Editor’s note: Throughout July, we’re celebrating 31 Days with St. Ignatius, a month-long celebration of Ignatian spirituality. In addition to the calendar of Ignatian articles found here, posts on dotMagis this month will explore cannonball moments—moments that changed the course of a life, just as getting hit by a cannonball changed the course of St. Ignatius Loyola’s life. The inspiration for our theme is the Ignatian Year, which marks the 500th anniversary of Ignatius’s injury and conversion.
My cannonball moment happened about 60 miles northwest of where St. Ignatius had his cannonball moment. It happened in the very room where Ignatius recovered from his injury. It was a turning point, but I didn’t know it was a cannonball moment until years later.
The year was 2001. I was part of a group of about 25 people who had gone on a pilgrimage to Ignatian sites in Spain. It was mid-October, about a month after the 9/11 terror attacks. I had been working as an editor for Loyola Press for a few years and was glad for the chance to learn about Ignatius firsthand. I was interested in Ignatian spirituality, but, to be honest, I had no special passion for it.
The pilgrimage began in Loyola, the small town where Ignatius grew up. His home, a small, squat castle, is still there. So is the room where he was taken in 1521 to recover after a cannonball shattered his legs during a battle in Pamplona. Our group celebrated Mass in that room, now a chapel. During the Mass, I heard a small voice say, “Something important began in this room long ago. I want you to be part of it.”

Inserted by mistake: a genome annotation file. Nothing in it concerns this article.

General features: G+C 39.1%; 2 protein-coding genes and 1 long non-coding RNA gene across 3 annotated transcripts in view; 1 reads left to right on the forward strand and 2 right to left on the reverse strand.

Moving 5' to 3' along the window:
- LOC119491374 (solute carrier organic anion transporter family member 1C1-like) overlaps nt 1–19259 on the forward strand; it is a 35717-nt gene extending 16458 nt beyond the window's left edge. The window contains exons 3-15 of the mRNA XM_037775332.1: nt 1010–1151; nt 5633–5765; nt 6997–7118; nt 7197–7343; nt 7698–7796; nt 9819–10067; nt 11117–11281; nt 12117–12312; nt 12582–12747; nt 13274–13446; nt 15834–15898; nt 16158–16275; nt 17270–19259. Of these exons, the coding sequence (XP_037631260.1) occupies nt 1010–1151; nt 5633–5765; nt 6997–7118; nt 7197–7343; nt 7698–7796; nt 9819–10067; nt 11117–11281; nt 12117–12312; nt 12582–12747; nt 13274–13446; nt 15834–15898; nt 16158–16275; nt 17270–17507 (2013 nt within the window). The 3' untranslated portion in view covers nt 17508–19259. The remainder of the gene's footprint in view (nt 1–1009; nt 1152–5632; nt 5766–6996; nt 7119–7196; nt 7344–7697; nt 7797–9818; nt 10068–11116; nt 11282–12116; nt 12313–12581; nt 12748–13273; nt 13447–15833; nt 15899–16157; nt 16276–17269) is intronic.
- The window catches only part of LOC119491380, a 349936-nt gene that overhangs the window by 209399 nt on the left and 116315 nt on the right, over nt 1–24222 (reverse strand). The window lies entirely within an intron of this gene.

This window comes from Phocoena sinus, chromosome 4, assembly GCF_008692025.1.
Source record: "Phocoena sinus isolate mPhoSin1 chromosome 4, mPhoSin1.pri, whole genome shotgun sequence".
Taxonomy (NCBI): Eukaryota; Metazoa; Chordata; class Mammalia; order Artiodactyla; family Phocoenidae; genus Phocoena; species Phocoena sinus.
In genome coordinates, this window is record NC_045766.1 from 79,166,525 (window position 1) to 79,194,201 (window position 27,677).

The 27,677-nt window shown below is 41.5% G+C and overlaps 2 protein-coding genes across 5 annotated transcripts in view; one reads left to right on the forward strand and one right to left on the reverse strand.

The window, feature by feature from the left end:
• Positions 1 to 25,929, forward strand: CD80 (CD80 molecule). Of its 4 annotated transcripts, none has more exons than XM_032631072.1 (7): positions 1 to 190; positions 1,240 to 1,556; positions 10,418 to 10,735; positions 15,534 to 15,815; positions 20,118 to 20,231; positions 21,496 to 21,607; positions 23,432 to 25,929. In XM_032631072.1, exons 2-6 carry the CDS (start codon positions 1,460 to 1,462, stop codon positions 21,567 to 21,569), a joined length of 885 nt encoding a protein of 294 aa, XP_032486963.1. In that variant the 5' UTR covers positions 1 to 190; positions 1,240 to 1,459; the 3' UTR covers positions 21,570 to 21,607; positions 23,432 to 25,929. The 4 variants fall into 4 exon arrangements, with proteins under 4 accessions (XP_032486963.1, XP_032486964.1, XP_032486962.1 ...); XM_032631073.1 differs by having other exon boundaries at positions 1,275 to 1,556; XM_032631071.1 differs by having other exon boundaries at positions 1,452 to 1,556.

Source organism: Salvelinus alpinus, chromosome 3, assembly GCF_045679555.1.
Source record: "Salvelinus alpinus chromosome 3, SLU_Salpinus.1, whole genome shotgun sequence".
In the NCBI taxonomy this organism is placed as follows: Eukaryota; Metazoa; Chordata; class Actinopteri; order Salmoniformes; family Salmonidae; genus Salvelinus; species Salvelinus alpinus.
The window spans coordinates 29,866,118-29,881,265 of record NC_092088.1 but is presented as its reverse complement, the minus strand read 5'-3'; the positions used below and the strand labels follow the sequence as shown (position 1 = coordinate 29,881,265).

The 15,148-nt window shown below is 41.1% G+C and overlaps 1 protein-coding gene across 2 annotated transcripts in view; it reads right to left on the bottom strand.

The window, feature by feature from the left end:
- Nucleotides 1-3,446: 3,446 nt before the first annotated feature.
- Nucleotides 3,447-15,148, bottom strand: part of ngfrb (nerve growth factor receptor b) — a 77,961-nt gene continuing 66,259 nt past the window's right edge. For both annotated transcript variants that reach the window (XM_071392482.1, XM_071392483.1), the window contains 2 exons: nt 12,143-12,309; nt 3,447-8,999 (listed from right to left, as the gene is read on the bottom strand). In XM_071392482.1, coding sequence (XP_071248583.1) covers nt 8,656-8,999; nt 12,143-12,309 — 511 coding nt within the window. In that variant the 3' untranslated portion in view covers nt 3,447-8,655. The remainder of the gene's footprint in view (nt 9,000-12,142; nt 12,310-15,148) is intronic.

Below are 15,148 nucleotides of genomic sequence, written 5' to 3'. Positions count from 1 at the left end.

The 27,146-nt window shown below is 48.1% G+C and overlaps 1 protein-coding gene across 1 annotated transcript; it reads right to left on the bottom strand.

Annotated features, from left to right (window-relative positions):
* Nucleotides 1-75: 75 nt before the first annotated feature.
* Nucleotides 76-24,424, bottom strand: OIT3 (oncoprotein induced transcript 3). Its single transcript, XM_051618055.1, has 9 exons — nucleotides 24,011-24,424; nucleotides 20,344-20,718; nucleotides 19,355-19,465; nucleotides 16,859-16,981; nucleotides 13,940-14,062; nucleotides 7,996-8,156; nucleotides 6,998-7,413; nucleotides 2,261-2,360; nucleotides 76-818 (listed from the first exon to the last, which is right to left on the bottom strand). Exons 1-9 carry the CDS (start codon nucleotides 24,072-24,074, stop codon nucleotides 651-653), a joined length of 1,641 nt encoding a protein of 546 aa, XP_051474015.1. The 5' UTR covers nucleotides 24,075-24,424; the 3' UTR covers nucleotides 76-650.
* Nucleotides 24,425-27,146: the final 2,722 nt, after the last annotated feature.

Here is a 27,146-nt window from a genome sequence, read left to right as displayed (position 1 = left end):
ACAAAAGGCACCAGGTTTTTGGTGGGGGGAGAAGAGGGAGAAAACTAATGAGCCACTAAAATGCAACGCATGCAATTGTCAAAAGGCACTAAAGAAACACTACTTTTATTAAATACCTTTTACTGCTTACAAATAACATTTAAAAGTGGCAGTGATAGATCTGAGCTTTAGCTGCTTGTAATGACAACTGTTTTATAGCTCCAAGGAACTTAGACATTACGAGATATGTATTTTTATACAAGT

This startled me. I’m not someone who hears voices in prayer. I thought about it. I wondered if I should do anything about it. I thought not. After all, I was working for Loyola Press. I was already part of something that started in that room.
Time passed. I made friends with some Jesuits. I worked on some books about Ignatian spirituality. I read some others. In 2003, I went on an Ignatian retreat and began praying the Examen. I fell in love with Ignatian spirituality. It became the way I prayed; it shaped the way I thought; I came to look at relationships and work through an Ignatian lens. Ignatian spirituality became the focus of my work. I’ve written books about Ignatian spirituality; I’ve given talks about it. Today, six years after I retired from Loyola Press, I am still writing about it.
The voice that I heard in Loyola wasn’t talking about being a good employee in an Ignatian ministry. The Lord wanted me to let myself be transformed by the Ignatian spirit. I had the good sense to open myself to that, and, sure enough, it happened.
Image provided by Vinita Hampton Wright.
Use the hashtag #31DayswithIgnatius on your favorite social media, and share your cannonball moments.